What Are Galax Plants: Growing Galax Plants In Gardens

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What are Galax plants and why should you consider growing them in your garden? Read on to learn how to grow Galax.

Galax Plant Information

Also known as beetleweed or wandflower, Galax (Galax urceolata) is a low-growing evergreen native to the eastern United States – primarily in the deep or moderate shade of the Appalachian Mountain forests. When Galax grows under deciduous trees, the shiny, heart-shaped leaves turn greenish red or deep maroon in winter sunlight, then back to bright green with the arrival of spring. Racemes of dainty white blooms appear in late spring and early summer.

Growing Galax Plants

Galax is suitable for growing in USDA plant hardiness zones 6 through 8. The plant doesn’t do well in alkaline soil, and doesn’t tolerate hot, dry weather. Galax plants prefer slightly moist, well-drained, acidic soil. In the home garden, Galax benefits from addition of mulch or compost. Galax plants can be propagated by seed, root division, or cuttings. Seed: Collect Galax seeds as soon as they ripen in autumn, and then plant them directly in the garden after the first frost. You can also plant seeds in an unheated greenhouse or cold frame. Move the seedlings into individual pots and let them mature for at least one winter before planting them outdoors after all danger of frost has passed. Root division: Late spring and early summer are the best times to propagate Galax plants by root division. Simply dig up the plant, gently pull it apart, and plant the divisions. Cuttings: Take 3 to 6 inch (8-15 cm.) softwood cuttings from a healthy Galax plant in summer. Remove the bottom leaves and place the cuttings in small pots filled with moist potting mix, perlite, or vermiculite. Cover the pots with plastic sheeting or a plastic milk jug, then place the pots in a warm room, away from direct sunlight.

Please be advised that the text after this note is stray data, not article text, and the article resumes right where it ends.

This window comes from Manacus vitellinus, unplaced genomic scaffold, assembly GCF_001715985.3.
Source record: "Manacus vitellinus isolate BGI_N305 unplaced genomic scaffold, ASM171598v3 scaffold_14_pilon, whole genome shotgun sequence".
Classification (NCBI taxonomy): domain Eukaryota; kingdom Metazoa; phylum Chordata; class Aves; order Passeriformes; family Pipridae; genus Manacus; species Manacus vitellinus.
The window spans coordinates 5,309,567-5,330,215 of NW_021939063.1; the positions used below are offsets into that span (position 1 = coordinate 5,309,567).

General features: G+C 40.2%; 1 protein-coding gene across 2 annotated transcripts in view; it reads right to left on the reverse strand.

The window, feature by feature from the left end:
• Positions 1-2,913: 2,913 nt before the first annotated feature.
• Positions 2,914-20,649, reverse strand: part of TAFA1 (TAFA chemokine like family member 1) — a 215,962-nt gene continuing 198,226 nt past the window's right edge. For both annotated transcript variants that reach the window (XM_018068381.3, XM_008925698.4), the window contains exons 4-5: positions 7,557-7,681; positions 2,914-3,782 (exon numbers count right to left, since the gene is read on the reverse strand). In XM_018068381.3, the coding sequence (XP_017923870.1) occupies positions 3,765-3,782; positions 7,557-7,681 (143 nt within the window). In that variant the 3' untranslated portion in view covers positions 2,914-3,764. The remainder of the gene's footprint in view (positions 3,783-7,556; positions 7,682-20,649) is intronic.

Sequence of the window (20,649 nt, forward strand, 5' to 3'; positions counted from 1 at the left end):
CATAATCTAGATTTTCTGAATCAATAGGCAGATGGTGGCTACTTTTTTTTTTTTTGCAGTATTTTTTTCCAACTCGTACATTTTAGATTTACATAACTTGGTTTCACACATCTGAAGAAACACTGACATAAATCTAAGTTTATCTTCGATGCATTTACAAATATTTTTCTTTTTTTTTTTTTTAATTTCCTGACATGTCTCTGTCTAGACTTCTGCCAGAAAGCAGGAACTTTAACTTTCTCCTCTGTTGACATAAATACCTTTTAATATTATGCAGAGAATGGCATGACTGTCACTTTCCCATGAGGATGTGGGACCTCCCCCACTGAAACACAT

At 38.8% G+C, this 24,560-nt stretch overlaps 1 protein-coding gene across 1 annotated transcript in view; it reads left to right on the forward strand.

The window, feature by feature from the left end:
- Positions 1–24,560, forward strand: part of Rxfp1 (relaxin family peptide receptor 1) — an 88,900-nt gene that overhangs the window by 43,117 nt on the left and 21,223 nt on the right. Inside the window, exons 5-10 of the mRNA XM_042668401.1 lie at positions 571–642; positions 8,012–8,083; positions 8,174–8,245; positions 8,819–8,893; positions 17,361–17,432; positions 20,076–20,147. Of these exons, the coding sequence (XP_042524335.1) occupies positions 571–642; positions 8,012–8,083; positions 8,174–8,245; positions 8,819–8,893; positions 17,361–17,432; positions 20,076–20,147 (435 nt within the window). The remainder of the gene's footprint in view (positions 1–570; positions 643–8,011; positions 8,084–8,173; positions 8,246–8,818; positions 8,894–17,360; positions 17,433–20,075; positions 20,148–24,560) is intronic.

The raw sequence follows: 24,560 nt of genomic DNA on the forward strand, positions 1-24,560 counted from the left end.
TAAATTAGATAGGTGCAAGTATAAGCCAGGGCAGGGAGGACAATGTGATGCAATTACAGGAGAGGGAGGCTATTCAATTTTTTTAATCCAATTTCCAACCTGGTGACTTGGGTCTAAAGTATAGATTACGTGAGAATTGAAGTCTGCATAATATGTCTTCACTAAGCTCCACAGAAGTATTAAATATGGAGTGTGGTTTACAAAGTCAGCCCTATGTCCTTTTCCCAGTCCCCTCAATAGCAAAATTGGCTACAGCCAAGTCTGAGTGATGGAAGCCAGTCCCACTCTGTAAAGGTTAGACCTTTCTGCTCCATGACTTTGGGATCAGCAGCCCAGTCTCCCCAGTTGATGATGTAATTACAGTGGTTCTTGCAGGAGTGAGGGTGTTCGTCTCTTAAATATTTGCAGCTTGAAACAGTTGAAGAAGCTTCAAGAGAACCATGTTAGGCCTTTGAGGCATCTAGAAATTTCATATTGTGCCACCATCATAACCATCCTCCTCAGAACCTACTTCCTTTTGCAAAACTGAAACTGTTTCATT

Galax Plant Care

Once established, Galax plant care is minimal. Just water as needed to keep the soil moist but never soggy. Mulch with pine needles or another acid-rich mulch. Divide whenever the plant outgrows its boundaries.

Mary H. Dyer

A Credentialed Garden Writer, Mary H. Dyer was with Gardening Know How in the very beginning, publishing articles as early as 2007.